This hormone is naturally secreted from the non-pregnant uterus of the goat during the estrous cycle. It lyses (destroys) the corpus luteum so the cycle can start over. It is also secreted when it is time for birthing to help with the birthing process. Early studies with few animal numbers have shown that prostaglandin and similar hormones can be used for synchronization in cycling females. Studies have shown that during the breeding season, prostaglandin administered at a dose of five to 125 milligrams (mg), given 11 to 14 days apart has been effective in synchronizing estrus. Two injections (1.5 to 3 cc) given 11 days apart is the common protocol. The second injection ensures an increased chance of lysing the corpus luteum to allow the doe to return to estrus. Higher doses of prostaglandin use (> 250mg) have been implicated in lowering conception rates even though estrus is displayed. The most commonly used prostaglandin is dinoprost tromethamine, commercially available as Lutalyse (Pharmacia and Upjohn Co.,Kalamazoo, MI).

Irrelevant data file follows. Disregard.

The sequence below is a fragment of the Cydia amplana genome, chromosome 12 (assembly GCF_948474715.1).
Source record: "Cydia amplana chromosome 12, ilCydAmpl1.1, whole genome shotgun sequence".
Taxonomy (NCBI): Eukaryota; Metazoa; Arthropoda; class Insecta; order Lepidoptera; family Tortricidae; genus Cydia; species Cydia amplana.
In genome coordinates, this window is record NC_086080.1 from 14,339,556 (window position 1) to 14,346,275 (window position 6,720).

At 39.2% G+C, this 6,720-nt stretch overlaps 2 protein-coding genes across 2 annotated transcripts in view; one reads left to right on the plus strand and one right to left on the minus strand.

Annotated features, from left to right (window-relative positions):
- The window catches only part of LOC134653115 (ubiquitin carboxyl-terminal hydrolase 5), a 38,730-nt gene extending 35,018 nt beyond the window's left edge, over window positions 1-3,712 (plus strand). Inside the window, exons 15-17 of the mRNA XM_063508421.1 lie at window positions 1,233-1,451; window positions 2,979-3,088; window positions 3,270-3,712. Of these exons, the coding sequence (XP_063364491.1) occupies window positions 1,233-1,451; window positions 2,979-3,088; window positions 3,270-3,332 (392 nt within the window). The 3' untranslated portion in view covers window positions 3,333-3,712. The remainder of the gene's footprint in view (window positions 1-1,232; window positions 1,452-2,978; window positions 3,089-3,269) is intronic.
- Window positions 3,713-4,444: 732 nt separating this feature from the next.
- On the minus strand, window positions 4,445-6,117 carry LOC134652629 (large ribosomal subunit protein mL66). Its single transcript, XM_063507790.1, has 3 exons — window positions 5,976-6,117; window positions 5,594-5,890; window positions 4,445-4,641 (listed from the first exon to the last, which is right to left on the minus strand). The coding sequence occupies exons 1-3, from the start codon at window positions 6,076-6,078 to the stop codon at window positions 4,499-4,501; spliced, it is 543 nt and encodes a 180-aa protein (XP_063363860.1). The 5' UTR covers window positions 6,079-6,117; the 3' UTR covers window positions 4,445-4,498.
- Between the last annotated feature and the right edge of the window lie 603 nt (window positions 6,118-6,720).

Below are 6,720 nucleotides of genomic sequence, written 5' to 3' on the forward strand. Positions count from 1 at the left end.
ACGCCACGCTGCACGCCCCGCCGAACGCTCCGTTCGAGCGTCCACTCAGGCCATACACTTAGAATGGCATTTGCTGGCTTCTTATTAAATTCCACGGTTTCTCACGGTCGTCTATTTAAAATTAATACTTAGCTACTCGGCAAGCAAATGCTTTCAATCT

Only effective during the breeding season, prostaglandin use, in combination with the male, or buck effect, may also offer a flexible, economical method for synchronization to shorten the breeding season in a natural mating situation. In addition, prostaglandin has been used as a co-treatment in effective progestagen-based synchronization protocols in goats for natural mating, artificial insemination and timed artificial insemination situations. Use of any drugs in goats that are not labeled for goats should only be done through your veterinarian.
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Keywords: Prostaglandin, estrus synchronization, corpus luteum, economical, breeding
References: Whitley, N.C. and D. J. Jackson. 2004. An update on estrus synchronization in goats: a minor species. J. Anim. Sci. 82: E270-276E (Proceedings).